Fox Sports 1 goes on the air tomorrow morning, but it was almost the softest opening ever: until yesterday, barely any cable provider or satellite service had agreed to carry it. Now there's good news and bad for the Fox brass—it'll be in almost every home, but it won't be particularly profitable.
Comcast had made a deal to carry Fox Sports 1 months ago, but they were about the only ones. Cablevision, Time Warner Cable, Cox, DirecTV, and Dish Network were holdouts, balking at the $0.80 per month subscriber fee Fox was demanding. (That fee is paid by the distributor to the channel, with the cost then passed on to you, the viewer.) But according to SportsBusiness Daily, with time running out, Fox caved: the subscriber fee for FS1 will be 23 cents.
(By comparison, the monthly subscriber fee for ESPN is $5.54. The fee for NBCSN is $0.33.)
That $0.23 figure is what those distributors currently pay for the Speed channel, which will go dark and be replaced by FS1 tomorrow. So this is obviously a blow for Fox—a ton of money is going into the new channel, but they won't immediately see a cent more from cable subscribers for it.
Fox has said it expects FS1 to be available in 90 million homes. The difference between the $0.80 they were asking for and the $0.23 they got equates to $615,600,000 less in revenues over the first year.
While the distributors had all the leverage (it would have been a disaster had Fox Sports 1 gone on the air with almost no Americans able to see it), some suspect Fox was just shooting for the moon with their asking price.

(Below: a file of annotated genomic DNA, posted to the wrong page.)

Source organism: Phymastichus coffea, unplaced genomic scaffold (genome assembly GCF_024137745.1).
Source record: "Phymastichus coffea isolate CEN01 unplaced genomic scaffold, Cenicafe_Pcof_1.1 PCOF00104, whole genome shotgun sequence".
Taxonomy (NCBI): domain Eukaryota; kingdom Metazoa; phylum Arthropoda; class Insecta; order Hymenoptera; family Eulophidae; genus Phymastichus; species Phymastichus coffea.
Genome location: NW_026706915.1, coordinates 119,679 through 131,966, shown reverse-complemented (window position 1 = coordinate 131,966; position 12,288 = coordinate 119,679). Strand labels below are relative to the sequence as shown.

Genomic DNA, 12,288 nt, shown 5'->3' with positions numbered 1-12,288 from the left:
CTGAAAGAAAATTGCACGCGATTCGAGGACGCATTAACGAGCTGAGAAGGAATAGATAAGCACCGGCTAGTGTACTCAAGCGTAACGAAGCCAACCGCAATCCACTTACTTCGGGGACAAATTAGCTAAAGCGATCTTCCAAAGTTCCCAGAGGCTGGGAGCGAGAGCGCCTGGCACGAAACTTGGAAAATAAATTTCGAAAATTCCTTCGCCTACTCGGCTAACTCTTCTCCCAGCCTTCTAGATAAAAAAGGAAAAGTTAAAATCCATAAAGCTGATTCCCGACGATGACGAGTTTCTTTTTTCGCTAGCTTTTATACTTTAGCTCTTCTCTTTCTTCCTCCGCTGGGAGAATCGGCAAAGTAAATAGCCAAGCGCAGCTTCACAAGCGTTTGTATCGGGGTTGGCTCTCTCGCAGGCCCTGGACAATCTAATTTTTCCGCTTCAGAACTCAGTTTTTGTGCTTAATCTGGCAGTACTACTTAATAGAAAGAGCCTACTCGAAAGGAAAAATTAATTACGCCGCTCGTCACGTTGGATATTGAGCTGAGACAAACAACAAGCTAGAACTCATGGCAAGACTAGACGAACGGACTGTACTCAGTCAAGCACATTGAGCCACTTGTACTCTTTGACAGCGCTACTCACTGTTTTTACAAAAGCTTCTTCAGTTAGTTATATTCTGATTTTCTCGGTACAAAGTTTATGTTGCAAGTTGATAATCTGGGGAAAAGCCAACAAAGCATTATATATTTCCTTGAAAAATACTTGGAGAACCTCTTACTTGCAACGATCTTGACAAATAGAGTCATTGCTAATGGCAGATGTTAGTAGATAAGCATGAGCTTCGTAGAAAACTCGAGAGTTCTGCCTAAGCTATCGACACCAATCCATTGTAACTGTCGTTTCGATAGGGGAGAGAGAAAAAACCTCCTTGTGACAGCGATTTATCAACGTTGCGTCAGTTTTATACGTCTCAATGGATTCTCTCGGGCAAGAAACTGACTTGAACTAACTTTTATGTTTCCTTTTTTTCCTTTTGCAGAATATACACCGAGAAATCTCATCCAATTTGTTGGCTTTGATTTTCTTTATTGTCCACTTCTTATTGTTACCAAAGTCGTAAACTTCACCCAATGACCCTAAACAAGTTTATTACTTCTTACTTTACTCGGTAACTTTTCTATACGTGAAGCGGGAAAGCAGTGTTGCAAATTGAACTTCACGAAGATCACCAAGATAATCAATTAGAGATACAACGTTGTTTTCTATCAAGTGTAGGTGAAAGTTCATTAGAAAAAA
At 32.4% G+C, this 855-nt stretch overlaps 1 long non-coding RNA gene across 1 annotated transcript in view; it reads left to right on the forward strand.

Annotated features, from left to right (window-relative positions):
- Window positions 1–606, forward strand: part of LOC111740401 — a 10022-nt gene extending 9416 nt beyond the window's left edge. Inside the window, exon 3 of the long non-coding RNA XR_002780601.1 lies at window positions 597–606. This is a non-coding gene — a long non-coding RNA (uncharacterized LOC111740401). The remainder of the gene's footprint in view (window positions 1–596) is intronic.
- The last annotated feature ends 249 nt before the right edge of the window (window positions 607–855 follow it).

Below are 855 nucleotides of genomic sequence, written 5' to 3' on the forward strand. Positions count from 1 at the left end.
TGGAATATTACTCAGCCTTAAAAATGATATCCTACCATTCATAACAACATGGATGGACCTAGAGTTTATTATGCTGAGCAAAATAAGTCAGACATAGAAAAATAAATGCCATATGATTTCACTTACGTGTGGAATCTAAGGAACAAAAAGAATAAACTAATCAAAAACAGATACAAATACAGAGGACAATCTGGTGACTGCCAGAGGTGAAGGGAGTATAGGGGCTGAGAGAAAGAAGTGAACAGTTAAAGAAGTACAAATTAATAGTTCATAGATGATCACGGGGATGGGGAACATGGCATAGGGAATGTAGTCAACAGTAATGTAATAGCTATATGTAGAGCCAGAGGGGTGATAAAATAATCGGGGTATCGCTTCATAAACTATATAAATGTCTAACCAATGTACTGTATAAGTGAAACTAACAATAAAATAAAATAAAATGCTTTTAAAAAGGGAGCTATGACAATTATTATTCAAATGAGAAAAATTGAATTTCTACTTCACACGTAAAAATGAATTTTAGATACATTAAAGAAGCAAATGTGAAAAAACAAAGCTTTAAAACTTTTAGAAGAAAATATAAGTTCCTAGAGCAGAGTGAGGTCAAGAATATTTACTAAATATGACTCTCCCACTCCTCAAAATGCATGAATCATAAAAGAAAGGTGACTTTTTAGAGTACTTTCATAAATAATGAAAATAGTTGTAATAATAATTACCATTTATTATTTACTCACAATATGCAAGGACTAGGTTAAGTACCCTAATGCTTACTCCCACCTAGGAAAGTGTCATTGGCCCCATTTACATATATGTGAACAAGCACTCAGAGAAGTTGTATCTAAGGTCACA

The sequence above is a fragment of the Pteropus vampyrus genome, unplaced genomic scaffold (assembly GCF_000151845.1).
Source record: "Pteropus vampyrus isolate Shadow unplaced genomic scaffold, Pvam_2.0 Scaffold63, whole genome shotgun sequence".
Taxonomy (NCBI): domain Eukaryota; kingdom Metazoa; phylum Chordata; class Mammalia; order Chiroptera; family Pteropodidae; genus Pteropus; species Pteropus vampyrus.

David Bank, an analyst for RBC Capital Markets, said that the Fox negotiators’ goal has been to push Speed’s subscriber fee of about 23 cents a month to $1 in four years or so. “I don’t think anybody expected Fox Sports 1 to get 80 cents immediately. There will be a predictable ramp-up to profitability. This is a phenomenal business.”
So instead, Fox will wait for its Speed contracts to expire, which will happen at various points over the next few years, before negotiating for fee increases. In those talks, Fox expects to have more leverage—it will bank on distributors' hesitance to take an existing channel off the air.
Still, in March SI's Richard Deitsch reported that most analysts expected FS1 to get between 75 cents and one dollar at launch. Our own sources said Fox was hoping for a compromise figure, somewhere well north of 23 cents. Call it a sign that, at least initially, distributors don't expect Fox Sports 1 to compete with ESPN, and they handicap it behind NBC Sports in the race for a distant second place.